The world is crowded and I despair the noise of modern life. Too often inner thoughts are lost; drowned in the superfluous swells of people, traffic and advertising. With these eras of anxiety and neuroses and the burdens of responsibility there is not enough time spent on the self. The inner mind, solitary and unique. So rare it is now that those who do indulge in the self are dismissed as dreamers, romantics, hopeless fantasists. Clinging onto unrealistic desires. Floating through life with naive optimism. Clairvoyant wanderers, twilight visionaries. I just want space.
These surroundings desolate and at times unforgiving. With its emptiness however is a landscape perfect for self reflection. Spiritual reckoning. I walk out for miles to reach the very point where the sea merges with the sky, a transfusion of brine and cirrus clouds, a totality reached between water and air and no way of separating the two. Horizon consumed by a blue surface reflecting the brilliant white light of the sun. Towering wind turbines stand defiant with mechanical motion and the incessant whir across the waters. Hear them roar. The faintest ebb and flow from the slight winds rolling off the ocean out there. Time may be paused or passing at a slower rate.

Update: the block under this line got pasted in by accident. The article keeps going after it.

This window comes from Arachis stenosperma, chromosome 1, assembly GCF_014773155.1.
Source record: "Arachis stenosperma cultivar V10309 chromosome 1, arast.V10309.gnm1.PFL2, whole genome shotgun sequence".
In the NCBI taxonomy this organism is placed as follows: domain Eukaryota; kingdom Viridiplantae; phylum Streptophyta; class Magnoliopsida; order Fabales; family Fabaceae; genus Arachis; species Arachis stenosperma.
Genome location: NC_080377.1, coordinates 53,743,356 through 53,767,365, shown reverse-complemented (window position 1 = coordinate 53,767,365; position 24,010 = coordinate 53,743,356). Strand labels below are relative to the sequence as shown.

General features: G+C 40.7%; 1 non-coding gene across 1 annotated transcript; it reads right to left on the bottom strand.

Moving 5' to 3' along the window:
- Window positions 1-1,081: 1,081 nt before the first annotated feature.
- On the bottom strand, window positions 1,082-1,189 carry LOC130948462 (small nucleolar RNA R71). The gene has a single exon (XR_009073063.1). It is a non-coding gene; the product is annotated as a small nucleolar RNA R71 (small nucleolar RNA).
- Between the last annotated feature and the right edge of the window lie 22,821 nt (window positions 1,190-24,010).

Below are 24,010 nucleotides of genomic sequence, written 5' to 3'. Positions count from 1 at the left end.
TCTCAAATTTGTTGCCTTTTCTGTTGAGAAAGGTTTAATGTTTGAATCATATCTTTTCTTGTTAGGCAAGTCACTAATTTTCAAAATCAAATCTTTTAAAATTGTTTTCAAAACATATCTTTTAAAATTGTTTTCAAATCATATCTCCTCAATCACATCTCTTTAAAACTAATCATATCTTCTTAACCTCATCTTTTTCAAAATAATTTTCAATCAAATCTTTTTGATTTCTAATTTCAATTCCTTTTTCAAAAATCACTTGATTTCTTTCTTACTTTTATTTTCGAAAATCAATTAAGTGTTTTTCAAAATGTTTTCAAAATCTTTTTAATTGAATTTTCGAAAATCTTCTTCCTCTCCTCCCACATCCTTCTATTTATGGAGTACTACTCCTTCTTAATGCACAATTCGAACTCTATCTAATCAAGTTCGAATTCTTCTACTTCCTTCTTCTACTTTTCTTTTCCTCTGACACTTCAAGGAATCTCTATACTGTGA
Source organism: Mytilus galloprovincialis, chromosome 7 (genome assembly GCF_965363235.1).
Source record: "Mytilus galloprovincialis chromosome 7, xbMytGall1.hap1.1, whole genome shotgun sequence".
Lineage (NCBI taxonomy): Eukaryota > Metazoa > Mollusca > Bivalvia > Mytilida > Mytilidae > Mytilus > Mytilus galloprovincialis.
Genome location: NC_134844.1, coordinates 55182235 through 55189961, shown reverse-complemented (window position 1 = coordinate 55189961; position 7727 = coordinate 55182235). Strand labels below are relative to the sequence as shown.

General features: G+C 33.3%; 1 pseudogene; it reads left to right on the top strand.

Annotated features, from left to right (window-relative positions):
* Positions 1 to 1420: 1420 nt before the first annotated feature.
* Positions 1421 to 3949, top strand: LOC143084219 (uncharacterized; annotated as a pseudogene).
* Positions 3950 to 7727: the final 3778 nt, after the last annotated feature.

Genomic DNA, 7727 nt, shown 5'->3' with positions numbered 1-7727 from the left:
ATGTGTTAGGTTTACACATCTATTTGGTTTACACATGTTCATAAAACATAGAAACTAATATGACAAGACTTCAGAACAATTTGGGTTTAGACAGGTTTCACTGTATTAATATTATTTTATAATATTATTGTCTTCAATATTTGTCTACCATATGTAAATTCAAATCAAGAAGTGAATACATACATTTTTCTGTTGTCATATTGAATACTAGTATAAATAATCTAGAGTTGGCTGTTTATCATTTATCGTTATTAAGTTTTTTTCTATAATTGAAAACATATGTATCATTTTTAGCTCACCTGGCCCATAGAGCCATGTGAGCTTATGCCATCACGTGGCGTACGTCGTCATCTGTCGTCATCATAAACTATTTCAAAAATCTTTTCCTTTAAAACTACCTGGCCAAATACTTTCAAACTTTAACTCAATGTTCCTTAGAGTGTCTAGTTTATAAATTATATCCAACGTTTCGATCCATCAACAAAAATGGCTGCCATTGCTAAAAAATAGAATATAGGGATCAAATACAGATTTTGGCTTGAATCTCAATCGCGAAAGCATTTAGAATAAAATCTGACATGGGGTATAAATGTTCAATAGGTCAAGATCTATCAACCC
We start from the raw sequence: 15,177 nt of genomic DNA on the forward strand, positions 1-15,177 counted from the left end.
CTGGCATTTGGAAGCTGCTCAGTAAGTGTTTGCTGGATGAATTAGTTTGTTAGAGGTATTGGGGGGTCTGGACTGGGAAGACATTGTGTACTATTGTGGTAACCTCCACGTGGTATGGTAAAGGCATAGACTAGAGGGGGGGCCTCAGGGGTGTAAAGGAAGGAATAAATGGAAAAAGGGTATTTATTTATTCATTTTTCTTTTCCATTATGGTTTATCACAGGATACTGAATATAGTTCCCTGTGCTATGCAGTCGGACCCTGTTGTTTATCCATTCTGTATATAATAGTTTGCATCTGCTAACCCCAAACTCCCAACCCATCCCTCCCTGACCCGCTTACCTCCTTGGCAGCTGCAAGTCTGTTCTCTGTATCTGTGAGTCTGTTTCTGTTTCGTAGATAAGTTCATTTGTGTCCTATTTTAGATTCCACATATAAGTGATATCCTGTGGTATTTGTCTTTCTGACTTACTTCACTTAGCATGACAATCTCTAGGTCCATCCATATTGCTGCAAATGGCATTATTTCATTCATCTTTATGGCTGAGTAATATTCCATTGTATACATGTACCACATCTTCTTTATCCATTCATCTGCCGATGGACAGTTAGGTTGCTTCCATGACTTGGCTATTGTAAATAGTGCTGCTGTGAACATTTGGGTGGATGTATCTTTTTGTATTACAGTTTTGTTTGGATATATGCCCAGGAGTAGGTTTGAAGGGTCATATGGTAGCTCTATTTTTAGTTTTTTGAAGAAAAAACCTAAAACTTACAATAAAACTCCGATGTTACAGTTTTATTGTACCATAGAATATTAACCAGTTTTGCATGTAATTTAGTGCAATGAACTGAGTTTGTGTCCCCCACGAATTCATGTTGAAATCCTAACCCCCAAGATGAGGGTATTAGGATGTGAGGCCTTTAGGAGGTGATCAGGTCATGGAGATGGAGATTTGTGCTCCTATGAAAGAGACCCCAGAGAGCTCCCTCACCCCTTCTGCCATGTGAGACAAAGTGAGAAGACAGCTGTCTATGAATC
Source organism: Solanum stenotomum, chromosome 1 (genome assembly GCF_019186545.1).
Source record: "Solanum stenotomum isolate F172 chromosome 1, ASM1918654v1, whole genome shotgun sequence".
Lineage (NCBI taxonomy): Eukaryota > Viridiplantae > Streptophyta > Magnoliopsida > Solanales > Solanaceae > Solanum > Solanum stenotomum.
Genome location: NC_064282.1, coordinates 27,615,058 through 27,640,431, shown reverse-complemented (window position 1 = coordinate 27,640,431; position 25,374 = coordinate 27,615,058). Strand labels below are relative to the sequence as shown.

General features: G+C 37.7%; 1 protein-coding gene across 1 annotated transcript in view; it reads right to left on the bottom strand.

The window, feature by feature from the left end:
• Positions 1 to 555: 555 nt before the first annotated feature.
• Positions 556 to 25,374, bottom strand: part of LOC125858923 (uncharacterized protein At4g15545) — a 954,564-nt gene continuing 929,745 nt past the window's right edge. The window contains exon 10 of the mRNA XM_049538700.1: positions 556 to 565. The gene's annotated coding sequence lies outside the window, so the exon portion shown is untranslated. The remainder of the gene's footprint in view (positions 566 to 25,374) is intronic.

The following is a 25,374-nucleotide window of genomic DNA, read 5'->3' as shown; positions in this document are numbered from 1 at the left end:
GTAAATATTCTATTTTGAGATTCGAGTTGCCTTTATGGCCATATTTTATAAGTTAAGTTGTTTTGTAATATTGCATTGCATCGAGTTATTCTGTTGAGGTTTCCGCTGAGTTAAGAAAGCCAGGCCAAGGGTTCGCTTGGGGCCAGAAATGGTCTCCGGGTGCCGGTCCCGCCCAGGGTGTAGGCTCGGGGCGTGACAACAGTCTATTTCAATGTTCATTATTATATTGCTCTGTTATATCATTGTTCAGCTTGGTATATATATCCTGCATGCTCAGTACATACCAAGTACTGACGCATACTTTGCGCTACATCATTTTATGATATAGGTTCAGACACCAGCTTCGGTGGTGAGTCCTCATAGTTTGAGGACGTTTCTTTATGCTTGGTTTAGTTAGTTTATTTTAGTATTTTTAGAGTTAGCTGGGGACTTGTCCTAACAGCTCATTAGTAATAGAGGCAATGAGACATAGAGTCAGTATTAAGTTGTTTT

Standing on a street of shingle surrounded by the calm waters and I acknowledge the obscene vastness of the sky above. Tranquility found, peace at last. But for how long. Hold it close because when it’s gone, it’s gone. Why don’t I do this more often? I should call my mother. Get in contact with my friends across the sea. Stop drinking so much. Become comfortable in my own skin.
My phone rings. Irritable as if vibrating from under the skin. I am torn and withdrawn from the sanctuary of my mind. Helpless as one by one the turbines slow then groan, rust and die. Sheets of worn and weathered metal stripped by the wind and carried away. The propellers fall into the sea causing spray to erupt into the air, and while a majestic sight it is also sad. Not long after follow the towers, emasculated and inert, crumbling away. With nothing on the horizon to stabilize me I look down at my feet but they are submerged and the growing waves lap over them. I have lost the coast.
Eventually I leave the beach. It is dark. My feet are wet and I see lamps swing on some distant pier. The wind turbines continue to hum across the water into the night. I reach my car. A parking ticket tucked under the windscreen wiper.